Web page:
Ballet has always been a pretty big part of my life, and I am posting pretty regularly about it now. I always try to include a good amount of background in my posts, but sometimes I forgot that some things that are second nature to me may be a foreign language to you (quite literally, in some cases…)! I’ve decided to do a series on ballet basics, and where to find more information and resources if you are interested in learning more. This post I’m going to be sharing my favourite ballet books, the next will be ballet documentaries, and the final post will be online performances that you can watch! I know that ballet can feel a bit high brow and overwhelming, but I promise that it is accessible and perfect for everyone, no matter what background you come from!
For a quick run down on the history of ballet, ballet originated as a court dance in fifteenth century Italy, and made it’s way to concert form in both France and Russia. Catherine de’ Medici is largely credited with bringing it to France, where it was usually performed by members of the court. Louis XIV developed the first ballet company, and it was during his reign that ballet truly spread. By the twentieth century, there were established English, French, Russian, and Danish schools, joined later by the American school. There are numerous ballet companies throughout the world, and if you do not have a local company, there very well may be a touring company headed your way at some point.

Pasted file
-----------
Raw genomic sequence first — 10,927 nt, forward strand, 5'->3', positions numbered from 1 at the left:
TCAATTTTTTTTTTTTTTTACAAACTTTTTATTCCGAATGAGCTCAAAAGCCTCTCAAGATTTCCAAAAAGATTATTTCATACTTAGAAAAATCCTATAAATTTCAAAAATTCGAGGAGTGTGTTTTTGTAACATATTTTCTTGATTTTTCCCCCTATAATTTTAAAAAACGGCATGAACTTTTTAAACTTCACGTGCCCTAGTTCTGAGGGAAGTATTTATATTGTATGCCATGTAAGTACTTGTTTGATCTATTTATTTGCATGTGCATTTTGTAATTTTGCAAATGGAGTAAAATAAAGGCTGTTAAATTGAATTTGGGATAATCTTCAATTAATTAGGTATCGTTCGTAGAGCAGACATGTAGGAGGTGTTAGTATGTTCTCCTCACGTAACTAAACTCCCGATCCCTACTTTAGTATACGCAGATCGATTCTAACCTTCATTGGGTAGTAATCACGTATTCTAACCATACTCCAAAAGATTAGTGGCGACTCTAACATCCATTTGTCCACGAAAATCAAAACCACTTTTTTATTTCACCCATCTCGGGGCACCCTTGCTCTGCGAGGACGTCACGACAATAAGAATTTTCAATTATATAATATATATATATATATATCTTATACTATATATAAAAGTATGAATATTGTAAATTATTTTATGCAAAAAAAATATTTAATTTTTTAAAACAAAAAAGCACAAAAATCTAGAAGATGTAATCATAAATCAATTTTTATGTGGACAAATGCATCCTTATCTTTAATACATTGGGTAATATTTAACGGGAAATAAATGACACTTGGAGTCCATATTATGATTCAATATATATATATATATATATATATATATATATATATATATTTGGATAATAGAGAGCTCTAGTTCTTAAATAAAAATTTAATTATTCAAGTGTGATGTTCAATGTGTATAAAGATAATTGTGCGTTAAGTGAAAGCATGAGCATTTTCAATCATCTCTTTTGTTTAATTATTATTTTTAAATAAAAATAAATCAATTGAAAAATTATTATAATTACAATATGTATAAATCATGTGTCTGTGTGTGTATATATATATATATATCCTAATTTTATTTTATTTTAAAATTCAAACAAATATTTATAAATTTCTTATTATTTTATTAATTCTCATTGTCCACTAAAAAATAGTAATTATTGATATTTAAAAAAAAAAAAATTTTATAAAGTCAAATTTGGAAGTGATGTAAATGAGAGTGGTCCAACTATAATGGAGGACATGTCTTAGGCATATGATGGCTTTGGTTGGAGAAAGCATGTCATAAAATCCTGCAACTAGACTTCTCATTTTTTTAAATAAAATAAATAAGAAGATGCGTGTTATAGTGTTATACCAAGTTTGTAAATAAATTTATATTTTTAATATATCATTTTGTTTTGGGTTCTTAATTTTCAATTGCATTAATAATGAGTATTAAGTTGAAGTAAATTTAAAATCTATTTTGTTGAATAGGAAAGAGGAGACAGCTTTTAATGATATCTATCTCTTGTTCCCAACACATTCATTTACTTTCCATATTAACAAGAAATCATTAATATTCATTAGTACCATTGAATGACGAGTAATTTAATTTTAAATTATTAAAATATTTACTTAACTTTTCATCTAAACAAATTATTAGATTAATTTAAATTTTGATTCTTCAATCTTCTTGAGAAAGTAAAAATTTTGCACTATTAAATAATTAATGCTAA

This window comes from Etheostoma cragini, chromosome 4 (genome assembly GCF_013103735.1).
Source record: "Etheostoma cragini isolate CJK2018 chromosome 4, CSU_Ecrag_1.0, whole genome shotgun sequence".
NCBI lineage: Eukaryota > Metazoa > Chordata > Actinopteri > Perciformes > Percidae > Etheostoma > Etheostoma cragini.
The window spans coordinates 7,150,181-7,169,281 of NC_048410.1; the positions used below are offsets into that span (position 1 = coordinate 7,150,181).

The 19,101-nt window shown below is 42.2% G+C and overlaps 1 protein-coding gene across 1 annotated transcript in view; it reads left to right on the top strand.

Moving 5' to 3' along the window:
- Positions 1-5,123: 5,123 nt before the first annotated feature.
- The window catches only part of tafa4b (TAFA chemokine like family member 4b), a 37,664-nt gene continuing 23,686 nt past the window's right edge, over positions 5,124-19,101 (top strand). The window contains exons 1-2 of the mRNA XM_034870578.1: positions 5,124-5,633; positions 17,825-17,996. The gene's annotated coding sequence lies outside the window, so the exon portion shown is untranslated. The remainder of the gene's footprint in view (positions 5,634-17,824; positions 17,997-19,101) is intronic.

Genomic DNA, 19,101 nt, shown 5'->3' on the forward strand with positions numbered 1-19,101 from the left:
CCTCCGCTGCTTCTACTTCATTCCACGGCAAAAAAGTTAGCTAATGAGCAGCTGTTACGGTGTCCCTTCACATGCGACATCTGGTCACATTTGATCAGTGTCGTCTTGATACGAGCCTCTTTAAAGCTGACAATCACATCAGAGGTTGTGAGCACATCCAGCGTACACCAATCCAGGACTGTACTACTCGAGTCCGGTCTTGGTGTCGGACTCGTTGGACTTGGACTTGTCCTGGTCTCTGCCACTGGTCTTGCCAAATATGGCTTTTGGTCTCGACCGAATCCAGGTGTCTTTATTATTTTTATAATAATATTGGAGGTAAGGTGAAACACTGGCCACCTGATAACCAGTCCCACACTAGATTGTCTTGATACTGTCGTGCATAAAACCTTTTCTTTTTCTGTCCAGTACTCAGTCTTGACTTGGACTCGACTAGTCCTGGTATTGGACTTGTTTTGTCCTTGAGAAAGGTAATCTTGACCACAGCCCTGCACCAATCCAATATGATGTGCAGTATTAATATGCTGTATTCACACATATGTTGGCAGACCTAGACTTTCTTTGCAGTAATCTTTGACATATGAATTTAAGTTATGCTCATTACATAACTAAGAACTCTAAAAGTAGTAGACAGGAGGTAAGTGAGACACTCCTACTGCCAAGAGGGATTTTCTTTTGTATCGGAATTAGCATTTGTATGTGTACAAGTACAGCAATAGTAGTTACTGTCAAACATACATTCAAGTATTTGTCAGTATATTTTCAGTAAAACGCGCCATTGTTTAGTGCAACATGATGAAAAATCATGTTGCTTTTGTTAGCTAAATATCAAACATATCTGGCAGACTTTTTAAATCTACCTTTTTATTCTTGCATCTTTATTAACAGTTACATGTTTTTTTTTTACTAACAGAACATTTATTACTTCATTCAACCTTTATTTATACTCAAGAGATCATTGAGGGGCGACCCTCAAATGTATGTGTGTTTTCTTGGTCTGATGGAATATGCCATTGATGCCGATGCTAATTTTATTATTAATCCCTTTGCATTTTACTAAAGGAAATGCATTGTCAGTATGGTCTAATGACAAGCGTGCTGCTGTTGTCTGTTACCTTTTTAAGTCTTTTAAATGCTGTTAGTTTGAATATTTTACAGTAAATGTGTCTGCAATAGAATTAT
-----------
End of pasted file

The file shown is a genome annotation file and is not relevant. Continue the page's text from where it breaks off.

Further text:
This is a wide variety of books that touch on several different aspects of ballet- some the technique, some the history, some the drama. If a book has been released on ballet, I’ve probably read it, or it’s in my to-be-read queue. I’m currently working on historical research related to a few particular companies, so I try to stay as up-to-date with the field as possible. These are some of my favourite books that I think are great for a beginner to jump into!
The Ballet Companion, Eliza Gaynor Minden
When I first saw this book, I was slightly hesitant- Gaynor Minden is a huge name in pointe shoes, and I didn’t know if it would be biased. However, The Ballet Companion is a fantastic encyclopedia of ballet that is perfect for the beginner to the professional- it covers basic movements, schools of ballet (ie. Royal Academy of Dance, Cechetti, Vaganova), snippets history, well-known dancers and productions, and even some stretching and cross-training suggestions! It is chock full of information but isn’t overwhelming in any way, is full of fascinating but little known facts and stories, and actually helps to explain what you see on the stage in front of you. I might be a little biased but I think it makes a great coffee table book…
Apollo’s Angels: A History of Ballet, Jennifer Homans
This particular book speaks to me as an historian- this is essentially a total history of ballet. If you are at all curious to know how it ended up where it is now- Nutcrackers and abstract lines and jewels and spoken word- Apollo’s Angels will show you where it all started. This is a hefty and detailed tome, I would read it in smaller chunks rather than all at once, as it’s easy to get lost in it. It shows Homans’ bias in the later chapters, as it hugely focuses on Balanchine and the American style and doesn’t go into any sort of detail in any of the other schools and styles in the second half of the twentieth century, but it is still certainly worth reading. If nothing else, I would read the first third for it’s way through the Italian, French, and Russian courts!